New shield for Madrid's oldest tree

Still healthy after a millennium and a half, the yew of Barondillo is drawing growing numbers of visitors, leading to increased concern among conservationists

Visitors inside the trunk of the Barondillo yew tree before a protective wall was erected.
Visitors inside the trunk of the Barondillo yew tree before a protective wall was erected.SANTI BURGOS

In a remote ravine in the mountains of Guadarrama, far away from any road, a tree grows. It is a very old tree. Since its seed fell into the earth, some 1,600 years have gone by. As it grew, concealed from sight in the middle of a pine forest, the nearby mountain passes fell consecutively under the control of the Romans, the Visigoths, the Moors and the Christians.

This tree is a yew, a species that is well known for its longevity.

"We don't know precisely how old this specimen is, but its size and condition suggest that it is no less than 1,600 years old," says José Luis Izquierdo, a botanist at the Natural Park of Peñalara, where the yew grows.

Izquierdo says that the yew is without a doubt the oldest living being in the entire Madrid region.

Juan Vielva, the park director, walks down the narrow path that crosses the Barondillo brook ? which lends its name to the yew, known as El tejo de Barondillo ? and reaches the small clearing in the pine forest where the ancient tree grows.

At the end of a summer day, this is a privileged spot indeed. A light breeze is blowing and the air is heavy with the scent of the pines that cover the hillside. The only sound is the babbling of the brook, which still carries water. The only glitch is, it takes a two-hour hike to get here via the shortest route.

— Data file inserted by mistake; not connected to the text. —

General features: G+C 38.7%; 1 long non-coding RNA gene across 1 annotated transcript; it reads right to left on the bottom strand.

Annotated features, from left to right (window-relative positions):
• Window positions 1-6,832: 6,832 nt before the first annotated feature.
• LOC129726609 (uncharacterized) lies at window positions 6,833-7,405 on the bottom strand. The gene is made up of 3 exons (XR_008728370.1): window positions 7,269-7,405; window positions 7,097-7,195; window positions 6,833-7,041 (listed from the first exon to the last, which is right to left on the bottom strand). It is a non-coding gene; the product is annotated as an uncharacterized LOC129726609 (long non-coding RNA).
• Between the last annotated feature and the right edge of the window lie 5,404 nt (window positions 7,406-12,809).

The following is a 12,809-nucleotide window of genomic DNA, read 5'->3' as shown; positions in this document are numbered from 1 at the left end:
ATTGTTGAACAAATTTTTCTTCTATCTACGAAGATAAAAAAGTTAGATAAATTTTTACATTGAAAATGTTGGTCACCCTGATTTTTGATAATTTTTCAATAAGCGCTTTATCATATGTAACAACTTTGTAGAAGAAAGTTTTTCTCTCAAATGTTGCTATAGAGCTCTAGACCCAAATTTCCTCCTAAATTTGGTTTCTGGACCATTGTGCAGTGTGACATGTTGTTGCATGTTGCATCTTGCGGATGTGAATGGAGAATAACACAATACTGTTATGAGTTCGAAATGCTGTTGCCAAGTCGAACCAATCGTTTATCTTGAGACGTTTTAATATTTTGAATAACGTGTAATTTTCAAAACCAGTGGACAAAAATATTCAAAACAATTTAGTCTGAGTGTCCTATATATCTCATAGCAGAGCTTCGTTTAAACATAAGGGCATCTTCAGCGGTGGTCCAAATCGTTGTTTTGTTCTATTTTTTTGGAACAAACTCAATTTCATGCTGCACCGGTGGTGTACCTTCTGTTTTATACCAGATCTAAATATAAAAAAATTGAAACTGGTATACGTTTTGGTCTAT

Vielva explains that this tree's fame has grown in recent times. "Because of its presence in books about unique trees in Spain and newspaper stories, in the last two years there has been an increase in visitors."

Still, the numbers are not huge. "Now [the tree] maybe gets 500 visitors a year, while before that it was barely 80," says Vielva. Even so, this rise was starting to affect the yew.

"Tourists would go inside the trunk and pull off bits of roots and branches to take home as souvenirs. By walking near it, they also packed the earth tight, damaging the roots."

Consequently, park authorities decided to act. The yew is now protected by a stone wall at a cost of approximately 7,000 euros, which was provided by the savings bank La Caixa. The wall is low, however, and there is nothing to stop somebody from jumping it. This was deliberate, says Vielva.

"We are hoping that people who come all the way here are already sensitive to their natural environment and that they will respect the wall," he says, adding that he did not want to put the yew in a cage.

Not everyone has appreciated the initiative. Ignacio Abella, a tree specialist and writer, writes in his blog La memoria del bosque that the wall has affected "the esthetic view" of the old tree, and that it has also damaged its root system. Abella argues that the number of visitors should have been restricted rather than building an inappropriate fence in a natural space.

Vielva, the park director, is aware of these arguments but disagrees with those opposed to the fence, saying that it is good for the public to "get to know the tree and understand its natural value."

He notes: "You can't do that if you prohibit people from looking at it. No part of the tree has been damaged."

The Barondillo tree produces fruit ? "it is actually a female," says Izquierdo ? and the amount and quality of the fruit indicates that "she is in good health."

Near the fence there is a male yew. "But he is barely 1,000 years old, a mere youth compared to her," laughs Izquierdo.

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